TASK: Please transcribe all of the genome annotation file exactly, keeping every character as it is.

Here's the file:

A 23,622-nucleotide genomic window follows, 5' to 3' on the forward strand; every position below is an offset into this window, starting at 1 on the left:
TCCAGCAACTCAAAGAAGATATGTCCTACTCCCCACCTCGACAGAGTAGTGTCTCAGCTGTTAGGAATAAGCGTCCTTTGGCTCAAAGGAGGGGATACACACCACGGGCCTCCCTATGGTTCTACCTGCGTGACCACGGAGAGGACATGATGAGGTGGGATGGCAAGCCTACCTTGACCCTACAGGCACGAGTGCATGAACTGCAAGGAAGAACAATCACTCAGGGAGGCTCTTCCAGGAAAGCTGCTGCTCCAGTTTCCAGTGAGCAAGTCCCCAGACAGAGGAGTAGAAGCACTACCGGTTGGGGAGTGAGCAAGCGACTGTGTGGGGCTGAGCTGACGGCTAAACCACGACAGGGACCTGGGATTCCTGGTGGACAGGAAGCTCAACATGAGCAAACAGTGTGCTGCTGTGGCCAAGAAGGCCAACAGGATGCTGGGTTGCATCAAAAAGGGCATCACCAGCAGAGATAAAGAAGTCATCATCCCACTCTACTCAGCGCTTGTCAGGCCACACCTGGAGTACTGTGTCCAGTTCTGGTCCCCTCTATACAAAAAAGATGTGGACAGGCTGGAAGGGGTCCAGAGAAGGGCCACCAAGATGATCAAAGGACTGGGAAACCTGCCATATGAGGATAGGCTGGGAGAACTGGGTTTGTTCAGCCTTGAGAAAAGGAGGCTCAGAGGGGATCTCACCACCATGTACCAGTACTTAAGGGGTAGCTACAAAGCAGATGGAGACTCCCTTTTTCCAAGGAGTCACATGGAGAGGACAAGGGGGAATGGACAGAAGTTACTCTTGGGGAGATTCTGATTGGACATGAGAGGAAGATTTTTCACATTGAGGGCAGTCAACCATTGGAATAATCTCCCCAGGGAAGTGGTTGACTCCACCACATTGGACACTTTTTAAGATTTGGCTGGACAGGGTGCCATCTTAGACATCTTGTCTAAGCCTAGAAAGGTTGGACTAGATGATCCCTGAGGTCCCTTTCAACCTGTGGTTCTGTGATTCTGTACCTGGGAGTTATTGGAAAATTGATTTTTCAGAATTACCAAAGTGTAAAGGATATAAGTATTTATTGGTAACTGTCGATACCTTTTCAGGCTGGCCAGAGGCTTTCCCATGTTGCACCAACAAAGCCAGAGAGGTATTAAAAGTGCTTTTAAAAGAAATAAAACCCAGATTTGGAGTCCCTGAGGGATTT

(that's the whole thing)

A 23,622-nucleotide genomic window follows, 5' to 3' on the forward strand; every position below is an offset into this window, starting at 1 on the left:
TCCAGCAACTCAAAGAAGATATGTCCTACTCCCCACCTCGACAGAGTAGTGTCTCAGCTGTTAGGAATAAGCGTCCTTTGGCTCAAAGGAGGGGATACACACCACGGGCCTCCCTATGGTTCTACCTGCGTGACCACGGAGAGGACATGATGAGGTGGGATGGCAAGCCTACCTTGACCCTACAGGCACGAGTGCATGAACTGCAAGGAAGAACAATCACTCAGGGAGGCTCTTCCAGGAAAGCTGCTGCTCCAGTTTCCAGTGAGCAAGTCCCCAGACAGAGGAGTAGAAGCACTACCGGTTGGGGAGTGAGCAAGCGACTGTGTGGGGCTGAGCTGACGGCTAAACCACGACAGGGACCTGGGATTCCTGGTGGACAGGAAGCTCAACATGAGCAAACAGTGTGCTGCTGTGGCCAAGAAGGCCAACAGGATGCTGGGTTGCATCAAAAAGGGCATCACCAGCAGAGATAAAGAAGTCATCATCCCACTCTACTCAGCGCTTGTCAGGCCACACCTGGAGTACTGTGTCCAGTTCTGGTCCCCTCTATACAAAAAAGATGTGGACAGGCTGGAAGGGGTCCAGAGAAGGGCCACCAAGATGATCAAAGGACTGGGAAACCTGCCATATGAGGATAGGCTGGGAGAACTGGGTTTGTTCAGCCTTGAGAAAAGGAGGCTCAGAGGGGATCTCACCACCATGTACCAGTACTTAAGGGGTAGCTACAAAGCAGATGGAGACTCCCTTTTTCCAAGGAGTCACATGGAGAGGACAAGGGGGAATGGACAGAAGTTACTCTTGGGGAGATTCTGATTGGACATGAGAGGAAGATTTTTCACATTGAGGGCAGTCAACCATTGGAATAATCTCCCCAGGGAAGTGGTTGACTCCACCACATTGGACACTTTTTAAGATTTGGCTGGACAGGGTGCCATCTTAGACATCTTGTCTAAGCCTAGAAAGGTTGGACTAGATGATCCCTGAGGTCCCTTTCAACCTGTGGTTCTGTGATTCTGTACCTGGGAGTTATTGGAAAATTGATTTTTCAGAATTACCAAAGTGTAAAGGATATAAGTATTTATTGGTAACTGTCGATACCTTTTCAGGCTGGCCAGAGGCTTTCCCATGTTGCACCAACAAAGCCAGAGAGGTATTAAAAGTGCTTTTAAAAGAAATAAAACCCAGATTTGGAGTCCCTGAGGGATTT